Malaria

Drug resistance of malarial parasite

Print edition : February 05, 2016

NEW findings from the National Institute of Allergy and Infectious Diseases (NIAID) of the National Institutes of Health have confirmed that dihydroartemisinin-piperaquine (DP), the first-line treatment for Plasmodium falciparum malaria infection in Cambodia, has failed in certain provinces because of parasite resistance to the two drugs. The study was published in a recent issue of Lancet Infectious Diseases.

DP combines potent, fast-acting artemisinin with a long-acting partner drug, piperaquine. Resistance to artemisinin in parts of South-East Asia is well documented, but until now only a few studies had presented clear evidence of piperaquine resistance. Additional study findings suggest that artesunate, a form of artemisinin, plus mefloquine (A+M), a different long-acting partner drug, should be the first-line treatment in areas where DP treatment has failed, the study authors noted.

The NIAID study compared the efficacy of DP treatment in 204 malaria-afflicted participants aged two to 65 years from three provinces in Cambodia with varying levels of artemisinin resistance. After 63 days, it was found that parasites had re-emerged despite initial clearance in 45.7 per cent of participants in Pursat, 15.9 per cent of participants in Preah Vihear, and 1.67 per cent of participants in Ratanakiri. Earlier studies have suggested that artemisinin resistance is caused by a mutant version of a gene called K13-propeller in P. falciparum parasites. Laboratory tests showed that the parasites from DP failures contained this genetic marker of artemisinin resistance and had a decreased susceptibility to piperaquine, demonstrating that both artemisinin and piperaquine resistance contributed to treatment failures. However, the parasites also showed an increased susceptibility to mefloquine and completely lacked the molecular marker for mefloquine resistance. These findings informed new World Health Organisation guidelines reinstating A+M as the first-line artemisinin combination therapy in Cambodia where DP treatment has failed. The findings also provided evidence to initiate surveillance programmes to track the spread of piperaquine resistance and clinical trials to test alternative combination therapies.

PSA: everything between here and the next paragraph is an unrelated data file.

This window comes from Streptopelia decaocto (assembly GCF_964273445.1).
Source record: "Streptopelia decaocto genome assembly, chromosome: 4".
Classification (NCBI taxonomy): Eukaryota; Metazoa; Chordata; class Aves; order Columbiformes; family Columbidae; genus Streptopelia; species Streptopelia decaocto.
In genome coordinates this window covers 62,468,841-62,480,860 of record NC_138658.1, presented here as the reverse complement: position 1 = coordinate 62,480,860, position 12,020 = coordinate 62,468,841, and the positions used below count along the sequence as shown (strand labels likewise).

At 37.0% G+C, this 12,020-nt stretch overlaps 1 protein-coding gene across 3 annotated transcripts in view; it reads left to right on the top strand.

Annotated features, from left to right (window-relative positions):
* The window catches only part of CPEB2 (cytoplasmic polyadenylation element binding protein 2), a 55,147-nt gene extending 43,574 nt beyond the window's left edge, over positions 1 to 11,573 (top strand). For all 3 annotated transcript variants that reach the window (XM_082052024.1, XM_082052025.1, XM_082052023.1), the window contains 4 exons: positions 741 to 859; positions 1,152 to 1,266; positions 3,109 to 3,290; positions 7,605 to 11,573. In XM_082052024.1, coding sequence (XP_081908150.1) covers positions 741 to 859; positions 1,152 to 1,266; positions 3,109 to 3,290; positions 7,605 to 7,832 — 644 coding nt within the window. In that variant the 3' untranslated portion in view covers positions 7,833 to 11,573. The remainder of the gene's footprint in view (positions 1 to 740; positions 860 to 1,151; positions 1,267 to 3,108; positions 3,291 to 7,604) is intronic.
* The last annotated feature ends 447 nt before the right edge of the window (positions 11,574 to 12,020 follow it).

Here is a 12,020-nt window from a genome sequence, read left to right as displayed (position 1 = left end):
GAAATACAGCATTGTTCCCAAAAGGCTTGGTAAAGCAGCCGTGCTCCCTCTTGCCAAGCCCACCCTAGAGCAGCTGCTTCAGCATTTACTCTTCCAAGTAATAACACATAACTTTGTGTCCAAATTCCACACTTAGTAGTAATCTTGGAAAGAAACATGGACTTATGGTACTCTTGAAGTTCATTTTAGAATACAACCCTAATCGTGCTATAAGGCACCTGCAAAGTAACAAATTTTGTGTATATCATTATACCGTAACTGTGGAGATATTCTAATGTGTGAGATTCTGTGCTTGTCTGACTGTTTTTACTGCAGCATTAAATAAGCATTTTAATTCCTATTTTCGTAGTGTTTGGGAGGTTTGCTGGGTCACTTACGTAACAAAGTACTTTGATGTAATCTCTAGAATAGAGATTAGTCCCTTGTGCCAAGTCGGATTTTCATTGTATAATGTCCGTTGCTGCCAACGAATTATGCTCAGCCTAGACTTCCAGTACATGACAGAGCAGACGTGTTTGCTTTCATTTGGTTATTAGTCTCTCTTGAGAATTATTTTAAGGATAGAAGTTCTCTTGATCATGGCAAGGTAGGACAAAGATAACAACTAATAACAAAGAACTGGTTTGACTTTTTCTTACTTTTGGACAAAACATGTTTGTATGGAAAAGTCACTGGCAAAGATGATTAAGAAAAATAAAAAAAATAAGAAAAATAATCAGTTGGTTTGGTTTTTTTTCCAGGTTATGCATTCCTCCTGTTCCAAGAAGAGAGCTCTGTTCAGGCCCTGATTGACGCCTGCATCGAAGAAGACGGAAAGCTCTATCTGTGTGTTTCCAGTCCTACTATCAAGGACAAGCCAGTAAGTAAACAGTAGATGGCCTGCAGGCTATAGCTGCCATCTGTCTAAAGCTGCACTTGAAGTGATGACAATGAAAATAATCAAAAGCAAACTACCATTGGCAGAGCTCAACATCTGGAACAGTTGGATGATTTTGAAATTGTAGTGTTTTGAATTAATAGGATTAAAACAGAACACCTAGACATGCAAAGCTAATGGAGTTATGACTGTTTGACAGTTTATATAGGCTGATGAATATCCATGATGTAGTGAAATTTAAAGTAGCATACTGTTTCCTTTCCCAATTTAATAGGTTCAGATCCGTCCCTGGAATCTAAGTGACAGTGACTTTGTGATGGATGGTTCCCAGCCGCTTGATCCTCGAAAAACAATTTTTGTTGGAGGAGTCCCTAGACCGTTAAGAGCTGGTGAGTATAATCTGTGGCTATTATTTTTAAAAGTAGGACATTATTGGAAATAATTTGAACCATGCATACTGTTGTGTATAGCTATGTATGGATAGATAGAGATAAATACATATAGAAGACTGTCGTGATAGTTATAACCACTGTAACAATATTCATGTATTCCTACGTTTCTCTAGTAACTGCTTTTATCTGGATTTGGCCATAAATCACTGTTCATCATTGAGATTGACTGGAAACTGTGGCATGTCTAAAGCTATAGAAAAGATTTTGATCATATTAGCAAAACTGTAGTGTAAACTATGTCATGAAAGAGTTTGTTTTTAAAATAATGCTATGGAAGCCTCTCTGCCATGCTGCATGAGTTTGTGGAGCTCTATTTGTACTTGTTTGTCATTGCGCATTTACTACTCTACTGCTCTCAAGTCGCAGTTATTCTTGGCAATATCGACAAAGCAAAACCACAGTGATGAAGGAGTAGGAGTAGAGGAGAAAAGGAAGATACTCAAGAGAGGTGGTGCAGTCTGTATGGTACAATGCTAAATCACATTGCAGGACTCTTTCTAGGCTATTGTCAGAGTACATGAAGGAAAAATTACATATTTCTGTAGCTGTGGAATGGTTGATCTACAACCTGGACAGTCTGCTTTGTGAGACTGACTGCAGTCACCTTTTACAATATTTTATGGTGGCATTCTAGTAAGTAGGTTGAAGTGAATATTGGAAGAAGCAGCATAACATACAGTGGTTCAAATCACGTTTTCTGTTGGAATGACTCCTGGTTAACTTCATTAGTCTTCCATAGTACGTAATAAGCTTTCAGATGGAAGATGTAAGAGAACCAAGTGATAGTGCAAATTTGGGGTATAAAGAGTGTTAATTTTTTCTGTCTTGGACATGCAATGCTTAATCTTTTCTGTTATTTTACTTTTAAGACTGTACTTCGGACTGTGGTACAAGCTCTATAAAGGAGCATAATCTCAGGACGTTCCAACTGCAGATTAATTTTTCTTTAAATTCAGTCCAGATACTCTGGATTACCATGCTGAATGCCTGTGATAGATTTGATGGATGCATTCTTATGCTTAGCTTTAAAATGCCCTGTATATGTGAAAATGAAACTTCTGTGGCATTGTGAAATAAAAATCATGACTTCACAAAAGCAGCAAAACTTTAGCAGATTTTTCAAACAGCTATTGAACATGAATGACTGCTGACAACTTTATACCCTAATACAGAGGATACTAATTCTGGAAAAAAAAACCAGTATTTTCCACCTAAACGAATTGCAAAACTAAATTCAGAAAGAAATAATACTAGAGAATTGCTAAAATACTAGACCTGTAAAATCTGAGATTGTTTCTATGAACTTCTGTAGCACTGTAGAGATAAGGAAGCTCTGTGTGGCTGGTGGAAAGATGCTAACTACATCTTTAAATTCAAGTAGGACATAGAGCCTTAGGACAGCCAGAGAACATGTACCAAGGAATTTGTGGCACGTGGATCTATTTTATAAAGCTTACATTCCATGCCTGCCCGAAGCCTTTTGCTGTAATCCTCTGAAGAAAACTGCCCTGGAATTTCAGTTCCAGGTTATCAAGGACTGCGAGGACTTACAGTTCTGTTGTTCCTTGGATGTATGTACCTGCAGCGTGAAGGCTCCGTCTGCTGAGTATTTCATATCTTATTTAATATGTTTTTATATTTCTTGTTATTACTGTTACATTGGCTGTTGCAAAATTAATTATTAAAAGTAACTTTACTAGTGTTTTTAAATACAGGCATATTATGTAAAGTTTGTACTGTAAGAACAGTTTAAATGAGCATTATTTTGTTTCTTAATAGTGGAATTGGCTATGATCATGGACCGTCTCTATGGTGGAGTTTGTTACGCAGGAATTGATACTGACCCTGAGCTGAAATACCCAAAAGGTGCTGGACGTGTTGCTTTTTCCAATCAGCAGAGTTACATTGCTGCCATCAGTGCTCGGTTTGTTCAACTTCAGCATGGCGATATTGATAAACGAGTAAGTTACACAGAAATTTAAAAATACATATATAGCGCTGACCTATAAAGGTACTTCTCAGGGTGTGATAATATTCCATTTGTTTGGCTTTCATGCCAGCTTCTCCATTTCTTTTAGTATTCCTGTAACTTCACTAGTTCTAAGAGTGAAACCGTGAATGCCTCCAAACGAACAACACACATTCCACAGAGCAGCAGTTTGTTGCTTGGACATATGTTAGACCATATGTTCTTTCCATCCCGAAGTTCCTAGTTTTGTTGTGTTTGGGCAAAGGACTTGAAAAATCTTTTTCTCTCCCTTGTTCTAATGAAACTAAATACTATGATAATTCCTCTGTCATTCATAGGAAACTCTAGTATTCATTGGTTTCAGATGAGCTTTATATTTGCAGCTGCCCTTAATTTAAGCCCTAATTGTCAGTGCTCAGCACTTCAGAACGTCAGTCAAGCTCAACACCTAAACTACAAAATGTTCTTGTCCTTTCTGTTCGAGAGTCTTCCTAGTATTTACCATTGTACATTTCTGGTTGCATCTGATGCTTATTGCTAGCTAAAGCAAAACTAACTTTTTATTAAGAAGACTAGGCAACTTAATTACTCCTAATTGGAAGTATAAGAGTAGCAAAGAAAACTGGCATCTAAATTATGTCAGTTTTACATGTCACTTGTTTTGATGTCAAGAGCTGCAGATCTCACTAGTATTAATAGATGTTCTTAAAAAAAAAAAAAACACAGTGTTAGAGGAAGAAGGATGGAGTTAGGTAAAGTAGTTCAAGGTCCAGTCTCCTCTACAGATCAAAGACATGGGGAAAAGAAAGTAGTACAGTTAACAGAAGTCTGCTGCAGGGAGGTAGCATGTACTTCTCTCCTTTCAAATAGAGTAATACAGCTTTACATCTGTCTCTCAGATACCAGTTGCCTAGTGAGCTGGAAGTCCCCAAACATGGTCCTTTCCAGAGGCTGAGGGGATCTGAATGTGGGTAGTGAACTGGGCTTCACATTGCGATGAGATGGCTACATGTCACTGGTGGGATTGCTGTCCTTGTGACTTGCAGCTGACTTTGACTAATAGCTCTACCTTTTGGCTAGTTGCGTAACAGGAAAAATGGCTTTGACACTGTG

The study has relevance to India where until recently both DP and A+M had been found to be highly efficacious. In a 2012 study, the 63-day cure rates were 100 per cent for A+M and 98.8 per cent for DP. The DP combination was also found to exert a significant post-treatment prophylactic effect, and a significant reduction in the incidence of new infections was observed for DP compared with A+M. But last year, the artemisinin-resistant mutant parasite was detected in some areas close to the border of Myanmar. Because of the possibility of cross-border movement of the mutant varieties from South-East Asia, this study offers lessons for surveillance studies in the north-eastern States of India on piperaquine as well.

R. Ramachandran

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